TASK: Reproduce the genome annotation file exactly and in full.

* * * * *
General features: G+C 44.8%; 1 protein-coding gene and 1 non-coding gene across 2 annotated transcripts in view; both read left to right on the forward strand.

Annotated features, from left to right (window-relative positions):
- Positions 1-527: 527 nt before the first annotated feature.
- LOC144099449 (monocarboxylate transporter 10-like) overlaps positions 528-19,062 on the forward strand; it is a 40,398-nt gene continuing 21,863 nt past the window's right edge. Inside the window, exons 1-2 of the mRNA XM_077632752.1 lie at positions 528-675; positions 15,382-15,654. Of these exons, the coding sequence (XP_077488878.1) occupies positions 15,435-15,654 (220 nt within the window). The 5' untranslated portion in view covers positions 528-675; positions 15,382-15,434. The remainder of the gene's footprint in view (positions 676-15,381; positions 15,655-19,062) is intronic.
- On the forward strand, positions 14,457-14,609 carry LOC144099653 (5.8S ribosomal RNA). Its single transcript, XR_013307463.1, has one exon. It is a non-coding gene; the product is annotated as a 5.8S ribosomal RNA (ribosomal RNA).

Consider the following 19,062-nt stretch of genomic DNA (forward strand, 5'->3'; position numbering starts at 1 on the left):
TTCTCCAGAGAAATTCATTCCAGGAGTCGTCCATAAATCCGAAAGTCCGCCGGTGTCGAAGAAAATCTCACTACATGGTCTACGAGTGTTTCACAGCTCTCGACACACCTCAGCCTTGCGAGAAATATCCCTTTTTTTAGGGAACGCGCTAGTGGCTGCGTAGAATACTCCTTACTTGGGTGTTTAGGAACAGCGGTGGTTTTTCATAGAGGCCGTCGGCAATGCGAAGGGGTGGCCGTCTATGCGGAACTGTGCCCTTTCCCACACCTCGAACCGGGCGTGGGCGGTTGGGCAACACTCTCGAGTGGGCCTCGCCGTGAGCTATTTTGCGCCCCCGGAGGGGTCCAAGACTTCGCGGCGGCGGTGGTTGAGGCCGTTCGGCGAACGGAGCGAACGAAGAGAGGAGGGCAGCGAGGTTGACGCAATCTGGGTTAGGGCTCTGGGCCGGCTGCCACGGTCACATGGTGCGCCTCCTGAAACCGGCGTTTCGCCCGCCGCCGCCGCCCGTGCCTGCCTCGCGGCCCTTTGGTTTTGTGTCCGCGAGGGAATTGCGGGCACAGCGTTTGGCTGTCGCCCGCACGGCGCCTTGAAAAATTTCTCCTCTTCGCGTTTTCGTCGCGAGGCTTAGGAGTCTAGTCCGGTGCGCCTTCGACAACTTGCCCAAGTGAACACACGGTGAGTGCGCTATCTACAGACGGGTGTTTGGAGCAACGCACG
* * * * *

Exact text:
General features: G+C 44.8%; 1 protein-coding gene and 1 non-coding gene across 2 annotated transcripts in view; both read left to right on the forward strand.

Annotated features, from left to right (window-relative positions):
- Positions 1-527: 527 nt before the first annotated feature.
- LOC144099449 (monocarboxylate transporter 10-like) overlaps positions 528-19,062 on the forward strand; it is a 40,398-nt gene continuing 21,863 nt past the window's right edge. Inside the window, exons 1-2 of the mRNA XM_077632752.1 lie at positions 528-675; positions 15,382-15,654. Of these exons, the coding sequence (XP_077488878.1) occupies positions 15,435-15,654 (220 nt within the window). The 5' untranslated portion in view covers positions 528-675; positions 15,382-15,434. The remainder of the gene's footprint in view (positions 676-15,381; positions 15,655-19,062) is intronic.
- On the forward strand, positions 14,457-14,609 carry LOC144099653 (5.8S ribosomal RNA). Its single transcript, XR_013307463.1, has one exon. It is a non-coding gene; the product is annotated as a 5.8S ribosomal RNA (ribosomal RNA).

Consider the following 19,062-nt stretch of genomic DNA (forward strand, 5'->3'; position numbering starts at 1 on the left):
TTCTCCAGAGAAATTCATTCCAGGAGTCGTCCATAAATCCGAAAGTCCGCCGGTGTCGAAGAAAATCTCACTACATGGTCTACGAGTGTTTCACAGCTCTCGACACACCTCAGCCTTGCGAGAAATATCCCTTTTTTTAGGGAACGCGCTAGTGGCTGCGTAGAATACTCCTTACTTGGGTGTTTAGGAACAGCGGTGGTTTTTCATAGAGGCCGTCGGCAATGCGAAGGGGTGGCCGTCTATGCGGAACTGTGCCCTTTCCCACACCTCGAACCGGGCGTGGGCGGTTGGGCAACACTCTCGAGTGGGCCTCGCCGTGAGCTATTTTGCGCCCCCGGAGGGGTCCAAGACTTCGCGGCGGCGGTGGTTGAGGCCGTTCGGCGAACGGAGCGAACGAAGAGAGGAGGGCAGCGAGGTTGACGCAATCTGGGTTAGGGCTCTGGGCCGGCTGCCACGGTCACATGGTGCGCCTCCTGAAACCGGCGTTTCGCCCGCCGCCGCCGCCCGTGCCTGCCTCGCGGCCCTTTGGTTTTGTGTCCGCGAGGGAATTGCGGGCACAGCGTTTGGCTGTCGCCCGCACGGCGCCTTGAAAAATTTCTCCTCTTCGCGTTTTCGTCGCGAGGCTTAGGAGTCTAGTCCGGTGCGCCTTCGACAACTTGCCCAAGTGAACACACGGTGAGTGCGCTATCTACAGACGGGTGTTTGGAGCAACGCACG